Numbers Every MBA Wants to See

by nachim on

The nation’s unemployment rate may be stubbornly high, but a new report on salaries and employment for MBA grads gives plenty of reason for optimism.  In 2013 employers expect to snatch up business graduates in record numbers and reward them with higher salaries than in previous years, according to new reports published today (May 21) by the Graduate Management Admission Council (GMAC).

Some three-quarters of the 935 employers surveyed by the GMAC plan to hire an MBA, up from 71% in 2012. Business savvy students can also expect to reap some serious rewards. MBA employers expect to pay their new hires a medium salary of $95,000, some $5,000 more than last year’s figure.

The GMAC reports capture the MBA employment climate from both sides of the market through an extensive series of employer and graduate student surveys.  The findings represent the responses of hundreds of employers and 5,331 students graduating in 2013 from 159 business schools.

Job prospects are particularly strong for MBAs headed into the energy and utilities sector, where 86% of companies surveyed expressed their intent to hire MBAs, up from 69% last year. MBAs are also in hot demand in healthcare, where an astonishing 89% of employers anticipate bringing B-school grads on board, a 12-point jump from last year.  Consulting also saw a double-digit leap, and 79% of employers surveyed indicated they would hire MBAs this year. Business graduates must have sensed the new opportunities, and more career switchers are moving into the consulting, healthcare and energy fields than are leaving them.

But not every industry is welcoming MBAs with open arms in 2013. Last year some 70% of employers in manufacturing expected to hire an MBA – that number has dropped to 63% this year.  Demand for MBAs in the government and nonprofit sector held steady at a lukewarm 45% in both 2012 and 2013.  And the number of employers in products and services aiming to add MBAs to their ranks has dropped slightly from 71% to 70%. Correspondingly, more career-switching graduates are leaving these industries than entering them.

Overall business students remain confident in their job prospects – an attitude bolstered by their degrees. A whopping 85% reported that their B-school credentials gave them a competitive edge in the job market. What’s more, 77% of these B-school grads said their education opened up new career opportunities.  Their confidence is not misplaced if the GMAC reports hold true – surveyed companies indicated they will hire an average of some 15 MBAs, up from 11 last year.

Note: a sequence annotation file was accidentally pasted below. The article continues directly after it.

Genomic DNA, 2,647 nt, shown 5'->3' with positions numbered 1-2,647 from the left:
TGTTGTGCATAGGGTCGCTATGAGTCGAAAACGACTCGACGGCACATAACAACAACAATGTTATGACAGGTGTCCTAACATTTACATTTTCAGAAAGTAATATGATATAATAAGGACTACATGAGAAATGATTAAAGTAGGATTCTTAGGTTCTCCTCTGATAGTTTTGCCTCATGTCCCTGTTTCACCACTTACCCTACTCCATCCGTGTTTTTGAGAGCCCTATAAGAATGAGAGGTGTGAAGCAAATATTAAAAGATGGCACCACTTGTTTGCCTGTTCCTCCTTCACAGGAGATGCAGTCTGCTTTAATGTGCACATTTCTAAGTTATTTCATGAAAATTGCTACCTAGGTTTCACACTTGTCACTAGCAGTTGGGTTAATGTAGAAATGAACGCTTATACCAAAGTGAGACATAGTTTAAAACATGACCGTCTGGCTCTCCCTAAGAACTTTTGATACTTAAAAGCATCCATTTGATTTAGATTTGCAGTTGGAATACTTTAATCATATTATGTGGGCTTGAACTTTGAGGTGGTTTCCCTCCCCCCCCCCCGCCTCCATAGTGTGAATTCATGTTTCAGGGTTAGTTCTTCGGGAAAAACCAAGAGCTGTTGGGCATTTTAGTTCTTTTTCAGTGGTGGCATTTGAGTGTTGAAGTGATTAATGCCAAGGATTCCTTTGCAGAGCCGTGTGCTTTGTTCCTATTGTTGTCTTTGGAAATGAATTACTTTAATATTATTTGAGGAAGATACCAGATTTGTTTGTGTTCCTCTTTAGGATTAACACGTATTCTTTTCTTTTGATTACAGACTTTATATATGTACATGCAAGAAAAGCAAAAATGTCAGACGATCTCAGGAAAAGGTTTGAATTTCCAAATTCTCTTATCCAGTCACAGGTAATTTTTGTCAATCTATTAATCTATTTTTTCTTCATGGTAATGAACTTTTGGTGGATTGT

While these predictions are uplifting, they’re not necessarily solid job offers.  Luckily those are coming in, too. This year some six out of 10 students enrolled in full-time, two-year MBA programs had job offers at the time of the exit survey.  These prospects are slightly dimmer than those for 2012 graduates, 64% of whom had job offers in hand. Shockingly, the percentage of EMBA candidates with job offers fell 10 percentage points from 76% in 2012 to 66% in 2013. However, it’s worth noting that the vast majority (72%) of EMBAs aren’t on the prowl for new roles, but rather are seeking to climb the ranks within their current companies.  This compares with only 9% of full-time, two-year MBAs who are willing to stay the course with their current employers.

This year’s MBA graduates from two-year, full-time programs will likely be pleased to get their new paychecks.  On average, the group reported a whopping 79% increase in their base salaries. Graduates from full-time, one-year MBA programs weren’t far behind and reported a 70% increase in their annual salaries.

All in all, 2013 certainly isn’t a bad year to be an MBA.

  • Rossisagoner

    Ross will still have a poor showing

  • Future texan 83

    Can someone explain why the avg starting salary at SMU Cox is $90,000 while Rice and UT Austin are $95K and $100K respectively? It does not make sense as all 3 schools are based in Texas and post MBA, students are placed regionally. I noticed that the avg age and GMAT scores of the class at Cox are much lower, but other than that I do not have a whole lot of data. Any Texans, care to explain?

  • Bingo was my nameo

    UT Austin is simply seen as a better school. It typically ranks better and is thus often held in higher esteem. Rice is also a very solid school, but more comparable to SMU. The $5k difference between rice and SMU is hardly anything. The difference between Stanford and other top 10 programs is $30K so $5k hardly screams there is a problem.

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